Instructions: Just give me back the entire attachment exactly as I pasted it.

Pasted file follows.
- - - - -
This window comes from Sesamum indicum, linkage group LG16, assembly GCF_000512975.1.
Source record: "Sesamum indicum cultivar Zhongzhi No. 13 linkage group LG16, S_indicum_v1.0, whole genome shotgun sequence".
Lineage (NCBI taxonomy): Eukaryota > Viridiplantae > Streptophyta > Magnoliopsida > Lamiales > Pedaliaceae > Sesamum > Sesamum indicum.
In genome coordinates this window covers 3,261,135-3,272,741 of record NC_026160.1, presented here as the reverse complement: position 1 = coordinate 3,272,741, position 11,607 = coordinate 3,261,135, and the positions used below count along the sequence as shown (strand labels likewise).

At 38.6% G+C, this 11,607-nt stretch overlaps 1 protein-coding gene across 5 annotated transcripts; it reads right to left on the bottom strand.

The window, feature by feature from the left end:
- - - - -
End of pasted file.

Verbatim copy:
This window comes from Sesamum indicum, linkage group LG16, assembly GCF_000512975.1.
Source record: "Sesamum indicum cultivar Zhongzhi No. 13 linkage group LG16, S_indicum_v1.0, whole genome shotgun sequence".
Lineage (NCBI taxonomy): Eukaryota > Viridiplantae > Streptophyta > Magnoliopsida > Lamiales > Pedaliaceae > Sesamum > Sesamum indicum.
In genome coordinates this window covers 3,261,135-3,272,741 of record NC_026160.1, presented here as the reverse complement: position 1 = coordinate 3,272,741, position 11,607 = coordinate 3,261,135, and the positions used below count along the sequence as shown (strand labels likewise).

At 38.6% G+C, this 11,607-nt stretch overlaps 1 protein-coding gene across 5 annotated transcripts; it reads right to left on the bottom strand.

The window, feature by feature from the left end: